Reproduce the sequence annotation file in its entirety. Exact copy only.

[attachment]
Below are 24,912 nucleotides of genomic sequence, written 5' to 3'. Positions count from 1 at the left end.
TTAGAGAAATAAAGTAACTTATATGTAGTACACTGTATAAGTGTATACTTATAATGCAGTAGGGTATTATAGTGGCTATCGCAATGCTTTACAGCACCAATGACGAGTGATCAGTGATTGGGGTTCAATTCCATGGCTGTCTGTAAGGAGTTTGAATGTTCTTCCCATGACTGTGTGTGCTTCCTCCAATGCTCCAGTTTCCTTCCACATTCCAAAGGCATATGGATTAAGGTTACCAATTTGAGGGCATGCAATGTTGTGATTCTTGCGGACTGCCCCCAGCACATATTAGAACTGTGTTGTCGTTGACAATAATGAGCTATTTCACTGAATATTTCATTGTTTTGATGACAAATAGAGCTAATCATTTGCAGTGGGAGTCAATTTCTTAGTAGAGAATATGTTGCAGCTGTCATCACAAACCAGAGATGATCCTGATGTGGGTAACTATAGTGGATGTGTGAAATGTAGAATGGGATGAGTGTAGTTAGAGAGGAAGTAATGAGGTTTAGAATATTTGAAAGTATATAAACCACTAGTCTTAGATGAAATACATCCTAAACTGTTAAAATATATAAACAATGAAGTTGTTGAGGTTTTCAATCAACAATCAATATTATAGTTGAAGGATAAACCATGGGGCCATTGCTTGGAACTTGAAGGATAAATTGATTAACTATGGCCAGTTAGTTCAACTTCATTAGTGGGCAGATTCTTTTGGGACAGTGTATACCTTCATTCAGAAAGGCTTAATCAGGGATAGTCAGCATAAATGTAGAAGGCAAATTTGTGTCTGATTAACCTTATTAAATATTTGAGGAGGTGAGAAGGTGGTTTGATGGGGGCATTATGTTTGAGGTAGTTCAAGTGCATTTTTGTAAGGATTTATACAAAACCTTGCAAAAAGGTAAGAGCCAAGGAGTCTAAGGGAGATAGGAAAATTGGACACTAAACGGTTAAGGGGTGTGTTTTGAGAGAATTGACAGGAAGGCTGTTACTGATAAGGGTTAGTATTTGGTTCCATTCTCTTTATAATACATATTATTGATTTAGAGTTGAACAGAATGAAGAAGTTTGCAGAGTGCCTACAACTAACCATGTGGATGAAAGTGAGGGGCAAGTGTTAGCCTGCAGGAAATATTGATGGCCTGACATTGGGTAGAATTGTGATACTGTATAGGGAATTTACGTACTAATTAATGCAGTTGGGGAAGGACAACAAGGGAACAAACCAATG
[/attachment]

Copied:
Below are 24,912 nucleotides of genomic sequence, written 5' to 3'. Positions count from 1 at the left end.
TTAGAGAAATAAAGTAACTTATATGTAGTACACTGTATAAGTGTATACTTATAATGCAGTAGGGTATTATAGTGGCTATCGCAATGCTTTACAGCACCAATGACGAGTGATCAGTGATTGGGGTTCAATTCCATGGCTGTCTGTAAGGAGTTTGAATGTTCTTCCCATGACTGTGTGTGCTTCCTCCAATGCTCCAGTTTCCTTCCACATTCCAAAGGCATATGGATTAAGGTTACCAATTTGAGGGCATGCAATGTTGTGATTCTTGCGGACTGCCCCCAGCACATATTAGAACTGTGTTGTCGTTGACAATAATGAGCTATTTCACTGAATATTTCATTGTTTTGATGACAAATAGAGCTAATCATTTGCAGTGGGAGTCAATTTCTTAGTAGAGAATATGTTGCAGCTGTCATCACAAACCAGAGATGATCCTGATGTGGGTAACTATAGTGGATGTGTGAAATGTAGAATGGGATGAGTGTAGTTAGAGAGGAAGTAATGAGGTTTAGAATATTTGAAAGTATATAAACCACTAGTCTTAGATGAAATACATCCTAAACTGTTAAAATATATAAACAATGAAGTTGTTGAGGTTTTCAATCAACAATCAATATTATAGTTGAAGGATAAACCATGGGGCCATTGCTTGGAACTTGAAGGATAAATTGATTAACTATGGCCAGTTAGTTCAACTTCATTAGTGGGCAGATTCTTTTGGGACAGTGTATACCTTCATTCAGAAAGGCTTAATCAGGGATAGTCAGCATAAATGTAGAAGGCAAATTTGTGTCTGATTAACCTTATTAAATATTTGAGGAGGTGAGAAGGTGGTTTGATGGGGGCATTATGTTTGAGGTAGTTCAAGTGCATTTTTGTAAGGATTTATACAAAACCTTGCAAAAAGGTAAGAGCCAAGGAGTCTAAGGGAGATAGGAAAATTGGACACTAAACGGTTAAGGGGTGTGTTTTGAGAGAATTGACAGGAAGGCTGTTACTGATAAGGGTTAGTATTTGGTTCCATTCTCTTTATAATACATATTATTGATTTAGAGTTGAACAGAATGAAGAAGTTTGCAGAGTGCCTACAACTAACCATGTGGATGAAAGTGAGGGGCAAGTGTTAGCCTGCAGGAAATATTGATGGCCTGACATTGGGTAGAATTGTGATACTGTATAGGGAATTTACGTACTAATTAATGCAGTTGGGGAAGGACAACAAGGGAACAAACCAATG